2.3 Image processing

After the acquisition, color-coded pooled blood volume (PBV) maps were calculated in units of mL contrast/1000 mL tissue using commercially available syngo DynaPBV Neuro software (Siemens Healthcare GmbH, Forchheim, Germany). Mask runs were available for use as non-enhanced CT scan series. Fill runs were used for rendering FD CT angiography images. Post-processing was executed on a Leonardo workstation to MIP images in para-axial and para-coronal views.

Perfusion volumes were calculated in mL using the syngo 3D Segmentation software. Selective contribution of the bypassed artery or burr holes were computed as percentages of total brain volume. Regional PBV values were quantitatively measured by drawing mirrored ROI on standardized cortical regions using the whole brain perfusion maps described by Struffert et al. [3]. Perfusion imaging data and results of PBV measurements are summarized in Tables 2 and 3. Fig. 1 shows an example of acquired images, including the drawn region of interests (ROI’s).

Fig. 1.

A-F. Angiographic and PBV images of a 49-year-old female patient with moyamoya disease after bilateral burr hole surgery (Table 1, the patient no. 3). The top row shows lateral DSA projection (A) and axial reformed FD CT angiography image (B) with corresponding PBV image (C), acquired during selective right ECA injection. The bottom row (D-E-F) displays the drawn elliptic ROI’s on axial reformed PBV images, acquired during pigtail contrast injection, based on regions defined by Struffert et al. [3].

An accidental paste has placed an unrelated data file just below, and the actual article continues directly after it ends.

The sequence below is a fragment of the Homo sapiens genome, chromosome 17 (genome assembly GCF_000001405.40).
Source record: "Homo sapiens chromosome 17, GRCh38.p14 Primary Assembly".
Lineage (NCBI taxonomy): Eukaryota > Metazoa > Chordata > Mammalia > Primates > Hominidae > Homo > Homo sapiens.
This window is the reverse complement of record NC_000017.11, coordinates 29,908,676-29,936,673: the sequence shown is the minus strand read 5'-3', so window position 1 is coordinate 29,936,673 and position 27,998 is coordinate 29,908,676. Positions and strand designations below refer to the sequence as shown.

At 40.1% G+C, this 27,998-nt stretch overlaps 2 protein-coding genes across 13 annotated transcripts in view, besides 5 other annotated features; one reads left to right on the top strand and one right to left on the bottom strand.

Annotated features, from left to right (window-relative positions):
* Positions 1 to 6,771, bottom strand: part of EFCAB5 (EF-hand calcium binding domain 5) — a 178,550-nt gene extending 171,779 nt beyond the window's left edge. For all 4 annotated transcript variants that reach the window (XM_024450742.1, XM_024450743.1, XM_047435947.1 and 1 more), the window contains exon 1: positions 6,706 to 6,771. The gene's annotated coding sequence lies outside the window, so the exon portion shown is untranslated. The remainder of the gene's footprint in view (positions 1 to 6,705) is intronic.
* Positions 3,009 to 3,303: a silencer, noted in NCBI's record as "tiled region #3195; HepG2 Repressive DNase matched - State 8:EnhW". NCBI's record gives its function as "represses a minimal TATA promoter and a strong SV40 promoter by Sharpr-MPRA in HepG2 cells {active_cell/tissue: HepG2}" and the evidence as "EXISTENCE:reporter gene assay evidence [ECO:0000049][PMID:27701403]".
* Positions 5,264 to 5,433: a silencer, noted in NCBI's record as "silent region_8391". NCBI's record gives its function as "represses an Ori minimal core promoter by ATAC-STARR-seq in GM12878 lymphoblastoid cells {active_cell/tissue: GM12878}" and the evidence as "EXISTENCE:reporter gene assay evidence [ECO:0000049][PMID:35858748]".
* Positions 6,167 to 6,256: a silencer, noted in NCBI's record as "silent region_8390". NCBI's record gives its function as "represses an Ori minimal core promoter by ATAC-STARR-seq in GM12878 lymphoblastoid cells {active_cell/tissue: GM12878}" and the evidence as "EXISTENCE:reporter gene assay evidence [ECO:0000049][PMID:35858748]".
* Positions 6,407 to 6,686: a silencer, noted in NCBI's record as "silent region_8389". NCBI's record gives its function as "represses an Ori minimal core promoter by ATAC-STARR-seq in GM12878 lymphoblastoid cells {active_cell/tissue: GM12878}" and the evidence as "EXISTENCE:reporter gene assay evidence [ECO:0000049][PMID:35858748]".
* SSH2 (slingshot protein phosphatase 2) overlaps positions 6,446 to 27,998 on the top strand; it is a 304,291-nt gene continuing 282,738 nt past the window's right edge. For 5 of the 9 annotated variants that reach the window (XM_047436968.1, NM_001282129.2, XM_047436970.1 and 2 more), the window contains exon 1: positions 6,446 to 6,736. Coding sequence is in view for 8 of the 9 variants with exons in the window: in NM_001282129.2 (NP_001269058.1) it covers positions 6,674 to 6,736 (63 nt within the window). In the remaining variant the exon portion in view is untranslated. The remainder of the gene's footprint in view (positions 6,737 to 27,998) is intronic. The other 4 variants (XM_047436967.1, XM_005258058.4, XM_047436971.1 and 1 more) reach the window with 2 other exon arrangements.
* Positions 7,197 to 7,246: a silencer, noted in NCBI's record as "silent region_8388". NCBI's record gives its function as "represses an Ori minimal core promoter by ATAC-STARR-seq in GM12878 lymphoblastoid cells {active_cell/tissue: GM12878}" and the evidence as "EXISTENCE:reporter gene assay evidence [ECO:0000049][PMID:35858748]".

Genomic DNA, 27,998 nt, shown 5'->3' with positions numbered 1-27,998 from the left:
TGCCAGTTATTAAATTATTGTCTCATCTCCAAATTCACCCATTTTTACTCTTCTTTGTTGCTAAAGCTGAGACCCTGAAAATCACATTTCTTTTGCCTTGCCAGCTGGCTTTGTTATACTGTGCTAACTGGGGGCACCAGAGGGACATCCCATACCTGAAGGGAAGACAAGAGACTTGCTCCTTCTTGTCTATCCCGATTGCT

Table 2.Perfusion imaging data.
 Patient No. Surgery-imaging time interval (months) Total brain volume (mL) Volume supply area bypass mL (%) 1 Left Right 1333 Left Right 1/2 1 614 (64%)/533 (40%) 519 (39%) 2 6 1108 119 (11%) 3 Left Right 1169 Left Right 8 11 79 (7%) 368 (31%) 4 10 1185 329 (28%) 5 1 1242 0 6 Left Right 1470 Left Right 5 12 140 (10%) 303 (21%) mL = milliliter.
Table 3.Parenchymal blood volume values in mL contrast/1000 mL tissue units, mean values, and standard deviations.
 Patient No. ROIs on the left ROIs on the right 1 2 3 4 5 6 1 2 3 4 5 6 1 30.5 20.6 40.7 30.6 29.4 30.7 31.5 31.0 43.1 32.2 35.6 34.2 2 26.3 17.9 25.7 31.0 26.4 34.8 28.1 22.1 33.4 27.6 24.9 34.1 3 27.3 29.1 28.5 23.4 30.9 30.6 22.7 20.7 35.0 26.6 32.4 35.5 4 22.7 20.3 36.2 28.6 30.7 40.1 27.7 21.5 36.5 31.4 29.7 38.6 5 26.6 13.8 26.8 33.0 44.8 21.4 38.4 44.5 20.4 45.3 49.8 25.6 6 34.7 30.7 30.1 28.6 37.0 51.4 27.5 43.1 35.7 34.0 41.6 52.8 Mean 28.0 22.1 31.3 29.2 33.2 34.8 29.3 30.5 34.0 32.9 35.7 36.8 SD 4.1 6.6 5.9 3.3 6.7 10.2 5.3 11.0 7.5 6.7 8.9 8.9 ROI = region of interest. ROIs were placed manually based on regions defined by Struffert et al. [3]: (1) frontal subcortical white matter, (2) parietal subcortical white matter, (3) occipital subcortical white matter, (4) thalamus, (5) lateral basal ganglia, (6) subcortical white matter of cerebellum; SD = standard deviation.
3. Results and discussion

The effectiveness of flow-augmenting cerebral bypass surgery is mainly determined by clinical outcome. Also, radiological perfusion imaging techniques (i.e., Magnetic Resonance Imaging (MRI) perfusion, CT perfusion, and Single Photon Emission CT (SPECT)) have been used to assess and quantify the effects of revascularization on the brains’ hemodynamics [4, 5]. Nevertheless, these techniques cannot determine the selective contribution of a bypass artery to brain perfusion.